Preparing to host refugee guests with Airbnb.org
When moving to a new country, refugees and asylum seekers are faced with navigating a new culture while handling many logistics, like finalizing paperwork and searching for jobs. Caseworkers at Airbnb.org’s nonprofit partners assist refugee clients with these crucial tasks, and help them find permanent housing.
That’s where you come in. As a Host, you can be part of a pivotal moment in someone’s life by offering a safe and comfortable place to stay while they settle into a new environment and regain a sense of normalcy.
In this article, you’ll find tips on how to prepare your space to host guests who are rebuilding their lives. These recommendations are based on advice from other Hosts who have welcomed refugee guests, and from nonprofit caseworkers who assist refugee clients.
1. Clearly communicate details about your place
Prior to booking, a caseworker from one of Airbnb.org’s nonprofit partners—such as the IRC and HIAS—will reach out to you to confirm details about your space. To facilitate this, please ensure your listing details are complete and current, and respond promptly to any inquiries. This will help the caseworker gauge whether your space fits the individual or family’s needs.
You can ask the caseworker questions, and continue to message with the caseworker before, during, and after the stay, if the need arises. You’ll also have access to Airbnb.org's specially trained support team.
Nonprofits provide their clients with necessary basics like food and transportation, and access to important services like healthcare. Though you may choose to provide extra items, that’s certainly not required or expected.
“I went into practical mode as a mom,” says Host Sarah of Vancouver, Canada. “Did they need clothes? Should we put food in the fridge? Are they going to want help with grocery shopping?” She sent these questions to the family’s caseworker, who messaged back to say that they might appreciate extra blankets and small toys for the children.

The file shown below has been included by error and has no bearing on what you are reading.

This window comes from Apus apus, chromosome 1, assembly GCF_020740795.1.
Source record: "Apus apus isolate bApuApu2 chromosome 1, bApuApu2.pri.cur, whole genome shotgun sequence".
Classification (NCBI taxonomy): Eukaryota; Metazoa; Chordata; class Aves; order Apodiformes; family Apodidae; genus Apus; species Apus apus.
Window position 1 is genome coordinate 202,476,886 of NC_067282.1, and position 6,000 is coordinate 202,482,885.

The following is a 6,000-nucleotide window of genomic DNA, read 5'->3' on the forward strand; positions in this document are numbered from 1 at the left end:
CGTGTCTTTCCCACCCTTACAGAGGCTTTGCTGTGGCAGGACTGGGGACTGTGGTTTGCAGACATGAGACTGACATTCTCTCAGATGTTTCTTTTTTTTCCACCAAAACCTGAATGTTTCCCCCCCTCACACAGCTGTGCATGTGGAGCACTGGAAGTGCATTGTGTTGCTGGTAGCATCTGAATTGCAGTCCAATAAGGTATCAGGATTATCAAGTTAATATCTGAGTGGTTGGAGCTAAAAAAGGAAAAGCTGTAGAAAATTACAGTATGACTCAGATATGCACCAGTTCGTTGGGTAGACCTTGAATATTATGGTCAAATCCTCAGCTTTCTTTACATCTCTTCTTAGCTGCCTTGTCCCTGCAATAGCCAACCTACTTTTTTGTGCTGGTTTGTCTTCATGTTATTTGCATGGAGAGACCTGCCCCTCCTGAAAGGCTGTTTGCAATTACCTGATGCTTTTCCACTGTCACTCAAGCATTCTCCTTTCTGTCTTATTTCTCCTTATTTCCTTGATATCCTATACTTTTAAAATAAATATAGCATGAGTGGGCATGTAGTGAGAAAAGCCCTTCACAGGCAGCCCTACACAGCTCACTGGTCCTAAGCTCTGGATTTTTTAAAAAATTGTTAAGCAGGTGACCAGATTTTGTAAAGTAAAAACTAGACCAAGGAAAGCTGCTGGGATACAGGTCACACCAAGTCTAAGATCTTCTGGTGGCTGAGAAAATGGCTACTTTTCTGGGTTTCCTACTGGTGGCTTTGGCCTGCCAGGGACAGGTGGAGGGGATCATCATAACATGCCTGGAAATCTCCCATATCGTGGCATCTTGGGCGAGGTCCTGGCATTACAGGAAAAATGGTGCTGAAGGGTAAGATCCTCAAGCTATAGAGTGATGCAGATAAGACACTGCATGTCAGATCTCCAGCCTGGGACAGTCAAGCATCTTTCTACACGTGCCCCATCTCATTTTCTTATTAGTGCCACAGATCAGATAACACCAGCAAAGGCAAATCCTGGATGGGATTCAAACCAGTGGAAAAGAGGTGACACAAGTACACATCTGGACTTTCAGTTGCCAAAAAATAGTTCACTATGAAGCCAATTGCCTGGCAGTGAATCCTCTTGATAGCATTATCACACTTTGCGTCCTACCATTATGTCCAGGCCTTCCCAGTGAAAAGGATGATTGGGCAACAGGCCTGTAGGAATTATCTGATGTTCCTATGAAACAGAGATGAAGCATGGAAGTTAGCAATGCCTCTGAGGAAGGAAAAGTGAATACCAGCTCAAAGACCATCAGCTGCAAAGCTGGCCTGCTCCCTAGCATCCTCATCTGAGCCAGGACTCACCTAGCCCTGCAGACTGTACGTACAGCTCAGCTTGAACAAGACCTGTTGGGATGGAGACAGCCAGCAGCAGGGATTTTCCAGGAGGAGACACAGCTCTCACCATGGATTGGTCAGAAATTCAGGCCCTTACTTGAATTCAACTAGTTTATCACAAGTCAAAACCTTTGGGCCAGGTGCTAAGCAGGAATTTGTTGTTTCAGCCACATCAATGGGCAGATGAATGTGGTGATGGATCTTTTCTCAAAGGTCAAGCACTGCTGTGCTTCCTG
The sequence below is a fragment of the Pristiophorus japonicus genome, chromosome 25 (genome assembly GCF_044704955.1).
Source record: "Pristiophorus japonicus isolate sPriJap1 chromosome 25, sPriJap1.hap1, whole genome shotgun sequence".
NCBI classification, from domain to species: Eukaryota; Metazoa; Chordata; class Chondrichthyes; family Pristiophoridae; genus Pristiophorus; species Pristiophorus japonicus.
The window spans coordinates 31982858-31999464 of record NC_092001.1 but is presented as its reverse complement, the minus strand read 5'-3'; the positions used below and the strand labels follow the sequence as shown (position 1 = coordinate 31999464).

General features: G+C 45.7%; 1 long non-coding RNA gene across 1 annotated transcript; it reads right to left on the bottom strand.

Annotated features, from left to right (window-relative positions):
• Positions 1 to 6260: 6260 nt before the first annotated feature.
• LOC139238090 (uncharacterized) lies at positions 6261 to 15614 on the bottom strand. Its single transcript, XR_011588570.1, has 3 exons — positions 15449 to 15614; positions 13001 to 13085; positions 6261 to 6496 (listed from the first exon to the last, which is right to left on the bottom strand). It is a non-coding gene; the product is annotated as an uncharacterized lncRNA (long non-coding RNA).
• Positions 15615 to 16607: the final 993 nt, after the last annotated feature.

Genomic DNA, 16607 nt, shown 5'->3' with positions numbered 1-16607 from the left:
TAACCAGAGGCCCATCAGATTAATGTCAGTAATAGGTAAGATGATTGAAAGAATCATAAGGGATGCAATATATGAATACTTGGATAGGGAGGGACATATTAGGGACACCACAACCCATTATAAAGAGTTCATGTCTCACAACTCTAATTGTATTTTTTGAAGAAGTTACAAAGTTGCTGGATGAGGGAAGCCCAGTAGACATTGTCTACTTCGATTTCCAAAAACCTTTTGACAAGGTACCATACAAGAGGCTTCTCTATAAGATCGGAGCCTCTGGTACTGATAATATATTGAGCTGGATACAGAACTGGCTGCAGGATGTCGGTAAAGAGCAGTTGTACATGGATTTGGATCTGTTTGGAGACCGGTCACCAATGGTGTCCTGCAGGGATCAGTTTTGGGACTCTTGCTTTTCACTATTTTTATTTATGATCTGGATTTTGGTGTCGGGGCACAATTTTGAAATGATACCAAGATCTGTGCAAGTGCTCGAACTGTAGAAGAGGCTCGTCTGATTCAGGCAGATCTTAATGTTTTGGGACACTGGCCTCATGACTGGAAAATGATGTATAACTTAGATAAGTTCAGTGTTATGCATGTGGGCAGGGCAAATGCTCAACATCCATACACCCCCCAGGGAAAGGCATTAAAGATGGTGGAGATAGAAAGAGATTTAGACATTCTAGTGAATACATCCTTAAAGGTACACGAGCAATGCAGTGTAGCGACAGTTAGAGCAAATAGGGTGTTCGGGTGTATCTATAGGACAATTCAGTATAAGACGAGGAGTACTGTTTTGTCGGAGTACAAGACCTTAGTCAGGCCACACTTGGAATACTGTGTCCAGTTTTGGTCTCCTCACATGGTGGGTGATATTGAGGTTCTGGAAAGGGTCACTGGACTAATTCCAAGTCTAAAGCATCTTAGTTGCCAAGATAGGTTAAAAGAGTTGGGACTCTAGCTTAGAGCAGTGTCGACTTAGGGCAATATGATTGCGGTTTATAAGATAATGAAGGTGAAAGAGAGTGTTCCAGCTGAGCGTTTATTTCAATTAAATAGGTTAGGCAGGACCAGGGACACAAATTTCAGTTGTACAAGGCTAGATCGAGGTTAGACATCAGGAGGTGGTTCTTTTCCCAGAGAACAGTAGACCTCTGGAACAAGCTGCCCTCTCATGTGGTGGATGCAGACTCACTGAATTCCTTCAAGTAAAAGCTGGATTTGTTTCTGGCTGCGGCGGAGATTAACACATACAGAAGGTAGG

2. Be mindful of privacy
The degree of privacy each individual or family prefers will vary, just as it would with any other Airbnb guest. Identifying areas of your home where guests can relax privately or connect as a family—a den, backyard, or other space—can ease the transition and help them feel welcome.
“The family [we hosted] could be as self-contained or social as they wanted,” Sarah says. “We were friendly if we saw them in the garden or putting groceries away, but we gave them space to do their own thing.”
3. Observe COVID-19 health and safety protocols
Airbnb has introduced guidelines and programs to help Hosts provide a safer stay. Here are some key takeaways:
- Wear a mask and practice social distancing when required by local laws and guidelines
- Follow Airbnb’s 5-step enhanced cleaning process between each stay
- Don’t travel or host if you’ve recently been exposed to or have symptoms of COVID-19
4. Get more resources
Refugee guests may have experienced serious hardships as a part of their journey. If you’re interested in learning more about refugee experiences, check out these resources recommended by our nonprofit partners:
- Learn more about working with refugees
- Read more about the current crisis facing people fleeing Afghanistan from our partners at the International Rescue Committee (IRC)
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